Registering religious groups and Article 9 ECHR: Scientology and Russia

Several states within the Council of Europe operate systems ofrussian-flag scientology registration for religious groups; however, though this is a long-established practice in many jurisdictions, the ECtHR is becoming increasingly suspicious, on Article 9 grounds, of failures by states parties either to register religious groups or to grant them legal personality on what can sometimes look like arbitrary or capricious grounds.

The facts in brief

In Church of Scientology of St Petersburg & Ors v Russia [2014] ECHR 1019 the applicants were an unincorporated group of Russian citizens formed for the collective study of Scientology and six individual members who complained about the authorities’ refusal to register their Scientology group as a legal entity.

Between March 1995 and August 2003 the group had submitted six applications for registration. The registration authorities rejected all of them, each time citing new grounds for their refusal. The most recent refusal had referred in particular to the alleged unreliability of a document confirming that the group had been in existence for 15 years: a legal requirement under Russian law for any new religious group to be registered. In October 2003 the applicants challenged the refusals; and in December 2005 the St Petersburg District Court held that the refusal to register the group had been lawful, citing defects in the document confirming its existence for 15 years. That judgment was upheld on appeal in May 2006.

Relying in particular on Article 9 ECHR (freedom of thought, conscience, and religion) interpreted in the light of Article 11 (freedom of assembly and association), the applicants complained that the refusal to register their group had been arbitrary.

The judgment

The Court reiterated that the ability to establish a legal entity in order to act collectively in a field of mutual interest was one of the most important aspects of freedom of association under Article 11; moreover, where the organisation of a religious community had been in issue, a refusal to recognise it as a legal entity had also been found to constitute an interference with freedom of religion under Article 9, as exercised by both the community itself and by its individual members [37] [for which see Religionsgemeinschaft der Zeugen Jehovas and Ors v Austria [2008] ECHR 762 and Metropolitan Church of Bessarabia and Ors v Moldova [2010] ECHR 518]. Moreover, under Russia’s Religions Act a religious group without legal personality could not rent property, maintain bank accounts, establish places of worship, hold religious services in places accessible to the public or produce, obtain and distribute religious literature [38].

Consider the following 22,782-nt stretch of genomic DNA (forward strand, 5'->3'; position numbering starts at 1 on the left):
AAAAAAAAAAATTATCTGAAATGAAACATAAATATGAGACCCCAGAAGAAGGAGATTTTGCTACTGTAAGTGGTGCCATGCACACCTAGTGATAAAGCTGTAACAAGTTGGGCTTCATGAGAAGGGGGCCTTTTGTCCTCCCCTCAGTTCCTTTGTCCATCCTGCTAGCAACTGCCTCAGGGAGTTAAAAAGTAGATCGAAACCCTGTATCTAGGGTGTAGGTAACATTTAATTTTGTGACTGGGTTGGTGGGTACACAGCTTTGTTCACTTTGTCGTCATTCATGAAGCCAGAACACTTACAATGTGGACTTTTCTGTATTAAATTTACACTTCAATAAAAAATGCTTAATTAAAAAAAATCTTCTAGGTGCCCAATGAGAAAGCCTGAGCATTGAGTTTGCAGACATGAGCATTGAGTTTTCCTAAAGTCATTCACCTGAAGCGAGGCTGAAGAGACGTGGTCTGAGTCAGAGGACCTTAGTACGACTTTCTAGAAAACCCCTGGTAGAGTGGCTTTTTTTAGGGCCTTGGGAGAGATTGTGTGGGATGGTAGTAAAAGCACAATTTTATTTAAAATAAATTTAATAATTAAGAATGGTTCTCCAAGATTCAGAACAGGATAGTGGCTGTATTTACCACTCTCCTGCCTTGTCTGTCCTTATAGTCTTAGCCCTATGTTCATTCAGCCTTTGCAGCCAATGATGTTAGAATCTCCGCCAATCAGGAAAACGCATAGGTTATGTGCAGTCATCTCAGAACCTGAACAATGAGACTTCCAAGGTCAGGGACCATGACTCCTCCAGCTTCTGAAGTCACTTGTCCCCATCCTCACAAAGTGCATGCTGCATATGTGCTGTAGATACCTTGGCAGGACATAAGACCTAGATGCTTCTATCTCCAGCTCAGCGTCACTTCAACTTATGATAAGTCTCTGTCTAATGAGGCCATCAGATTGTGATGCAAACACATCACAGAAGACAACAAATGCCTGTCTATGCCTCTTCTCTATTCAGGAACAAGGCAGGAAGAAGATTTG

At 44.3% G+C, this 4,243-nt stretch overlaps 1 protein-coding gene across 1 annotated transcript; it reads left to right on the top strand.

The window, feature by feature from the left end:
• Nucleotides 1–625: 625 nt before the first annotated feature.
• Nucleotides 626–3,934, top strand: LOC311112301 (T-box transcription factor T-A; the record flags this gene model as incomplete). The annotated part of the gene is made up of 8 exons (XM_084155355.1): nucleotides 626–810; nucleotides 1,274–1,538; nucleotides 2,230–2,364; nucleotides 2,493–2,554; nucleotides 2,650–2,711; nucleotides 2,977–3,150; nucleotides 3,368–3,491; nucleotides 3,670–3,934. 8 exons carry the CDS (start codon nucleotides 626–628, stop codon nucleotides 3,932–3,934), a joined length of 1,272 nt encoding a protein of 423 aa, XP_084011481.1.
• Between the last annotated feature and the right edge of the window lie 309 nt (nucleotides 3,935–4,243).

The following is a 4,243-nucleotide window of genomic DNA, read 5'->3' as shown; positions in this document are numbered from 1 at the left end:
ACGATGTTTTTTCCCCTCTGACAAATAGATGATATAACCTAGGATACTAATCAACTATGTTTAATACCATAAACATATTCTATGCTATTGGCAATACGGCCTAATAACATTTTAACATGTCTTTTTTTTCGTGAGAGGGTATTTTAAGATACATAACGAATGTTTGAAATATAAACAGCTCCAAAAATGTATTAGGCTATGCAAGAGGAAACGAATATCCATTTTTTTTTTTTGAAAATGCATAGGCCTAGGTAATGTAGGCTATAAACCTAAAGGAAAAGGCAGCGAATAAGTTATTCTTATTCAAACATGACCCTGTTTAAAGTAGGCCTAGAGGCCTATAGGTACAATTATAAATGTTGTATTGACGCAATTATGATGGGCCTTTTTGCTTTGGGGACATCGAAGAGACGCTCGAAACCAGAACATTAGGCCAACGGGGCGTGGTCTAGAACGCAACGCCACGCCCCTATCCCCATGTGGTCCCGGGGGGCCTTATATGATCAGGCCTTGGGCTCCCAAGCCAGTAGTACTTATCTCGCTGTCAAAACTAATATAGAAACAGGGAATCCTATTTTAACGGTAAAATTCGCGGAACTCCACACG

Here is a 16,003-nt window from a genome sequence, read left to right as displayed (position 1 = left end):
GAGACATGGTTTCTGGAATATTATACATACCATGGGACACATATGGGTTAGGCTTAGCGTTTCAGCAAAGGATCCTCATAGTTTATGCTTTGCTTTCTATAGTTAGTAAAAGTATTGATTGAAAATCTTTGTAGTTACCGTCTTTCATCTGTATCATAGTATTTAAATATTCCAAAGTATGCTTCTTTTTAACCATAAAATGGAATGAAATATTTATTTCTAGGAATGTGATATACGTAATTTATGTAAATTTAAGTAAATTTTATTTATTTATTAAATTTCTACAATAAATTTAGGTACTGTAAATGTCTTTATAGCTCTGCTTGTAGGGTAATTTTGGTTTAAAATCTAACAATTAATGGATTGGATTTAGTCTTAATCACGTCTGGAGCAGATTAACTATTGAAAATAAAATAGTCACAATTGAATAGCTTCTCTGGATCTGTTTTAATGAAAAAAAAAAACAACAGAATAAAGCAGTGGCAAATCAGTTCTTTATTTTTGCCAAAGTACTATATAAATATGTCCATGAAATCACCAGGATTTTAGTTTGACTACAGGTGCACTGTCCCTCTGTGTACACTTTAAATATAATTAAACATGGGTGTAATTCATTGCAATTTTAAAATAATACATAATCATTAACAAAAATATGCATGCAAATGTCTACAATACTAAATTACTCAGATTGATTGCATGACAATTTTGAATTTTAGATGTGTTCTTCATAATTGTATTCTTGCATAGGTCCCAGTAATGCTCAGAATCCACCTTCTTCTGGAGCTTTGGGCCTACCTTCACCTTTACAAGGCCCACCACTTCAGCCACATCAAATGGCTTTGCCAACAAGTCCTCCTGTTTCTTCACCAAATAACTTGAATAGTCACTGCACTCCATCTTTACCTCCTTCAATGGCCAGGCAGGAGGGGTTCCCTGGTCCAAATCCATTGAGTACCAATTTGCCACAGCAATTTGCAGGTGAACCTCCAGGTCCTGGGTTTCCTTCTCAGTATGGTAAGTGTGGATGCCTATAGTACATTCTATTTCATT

None of the grounds invoked by the domestic courts for rejecting the confirmation document had been based on an accessible and foreseeable interpretation of domestic law – so the refusal to register failed the “prescribed by law” test [46]. Where it had been shown that an interference was not in accordance with the law, it was not necessary to investigate whether it also pursued a “legitimate aim” or was “necessary in a democratic society”:

“Nevertheless, the Court considers it important to reaffirm its position that the lengthy waiting period which a religious organisation has to endure prior to obtaining legal personality cannot be considered ‘necessary in a democratic society’ ” [47]

There had therefore been a violation of Article 9 of the Convention, interpreted in the light of Article 11.


This is the latest in a long line of cases on registration, in almost all of which the Court has found in favour of the applicants.

In England and Wales, registration under the Places of Worship Registration Act 1855 relates to matters such as exemption from business rates and registering to solemnise marriages – you don’t need to register the building merely in order to worship in it. And there’s no equivalent at all in Scotland. Similarly, in all three UK jurisdictions a religious group may register as a charity (and should so register if its purposes are charitable, which they almost certainly will be). But that does not prevent a group of people from holding regular meetings for religious worship without notifying the charity regulators –  still less the local authority or the police.

All of which leads me to wonder about the precise purpose of registration of religious groups in jurisdictions such as Russia and Austria. Is its purpose to ensure legal certainty for those third parties who deal with such groups? Is it merely an obsessive pursuit of administrative tidiness? Or is there some more sinister motive? And then there’s Hungary and the Church Act 2011, which the Government said was designed, inter alia, to curb the abuse of state subsidies by certain religious groups and which has already given rise to an adverse judgment in Magyar Keresztény Mennonita Egyház and Ors v Hungary [2014] ECHR 552  –  about which we posted at the time.


 For an even more jaundiced view than mine, see David Hart’s post on UKHRB: Another Strasbourg judgment which Putin may wish to ignore – Scientologists win

Cite this article as: Frank Cranmer, "Registering religious groups and Article 9 ECHR: Scientology and Russia" in Law & Religion UK, 4 October 2014,

2 thoughts on “Registering religious groups and Article 9 ECHR: Scientology and Russia

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